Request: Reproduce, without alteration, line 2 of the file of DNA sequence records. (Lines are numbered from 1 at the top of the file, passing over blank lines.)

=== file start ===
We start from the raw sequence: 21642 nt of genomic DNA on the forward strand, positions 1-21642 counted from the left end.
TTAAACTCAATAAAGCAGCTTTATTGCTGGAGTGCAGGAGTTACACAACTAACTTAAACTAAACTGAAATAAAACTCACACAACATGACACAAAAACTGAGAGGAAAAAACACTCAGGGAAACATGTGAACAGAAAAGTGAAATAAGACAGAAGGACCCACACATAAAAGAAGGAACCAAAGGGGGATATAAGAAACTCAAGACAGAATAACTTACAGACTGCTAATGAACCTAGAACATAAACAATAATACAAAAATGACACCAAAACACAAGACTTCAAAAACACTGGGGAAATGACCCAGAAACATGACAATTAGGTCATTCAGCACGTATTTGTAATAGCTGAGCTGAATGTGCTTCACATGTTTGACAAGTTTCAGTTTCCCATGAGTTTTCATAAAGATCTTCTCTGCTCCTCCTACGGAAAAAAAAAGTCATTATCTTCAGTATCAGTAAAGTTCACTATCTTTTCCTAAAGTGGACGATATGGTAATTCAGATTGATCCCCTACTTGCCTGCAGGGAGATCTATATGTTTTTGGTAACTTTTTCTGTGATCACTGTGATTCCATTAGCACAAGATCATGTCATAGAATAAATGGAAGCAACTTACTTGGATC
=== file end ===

TTAAACTCAATAAAGCAGCTTTATTGCTGGAGTGCAGGAGTTACACAACTAACTTAAACTAAACTGAAATAAAACTCACACAACATGACACAAAAACTGAGAGGAAAAAACACTCAGGGAAACATGTGAACAGAAAAGTGAAATAAGACAGAAGGACCCACACATAAAAGAAGGAACCAAAGGGGGATATAAGAAACTCAAGACAGAATAACTTACAGACTGCTAATGAACCTAGAACATAAACAATAATACAAAAATGACACCAAAACACAAGACTTCAAAAACACTGGGGAAATGACCCAGAAACATGACAATTAGGTCATTCAGCACGTATTTGTAATAGCTGAGCTGAATGTGCTTCACATGTTTGACAAGTTTCAGTTTCCCATGAGTTTTCATAAAGATCTTCTCTGCTCCTCCTACGGAAAAAAAAAGTCATTATCTTCAGTATCAGTAAAGTTCACTATCTTTTCCTAAAGTGGACGATATGGTAATTCAGATTGATCCCCTACTTGCCTGCAGGGAGATCTATATGTTTTTGGTAACTTTTTCTGTGATCACTGTGATTCCATTAGCACAAGATCATGTCATAGAATAAATGGAAGCAACTTACTTGGATC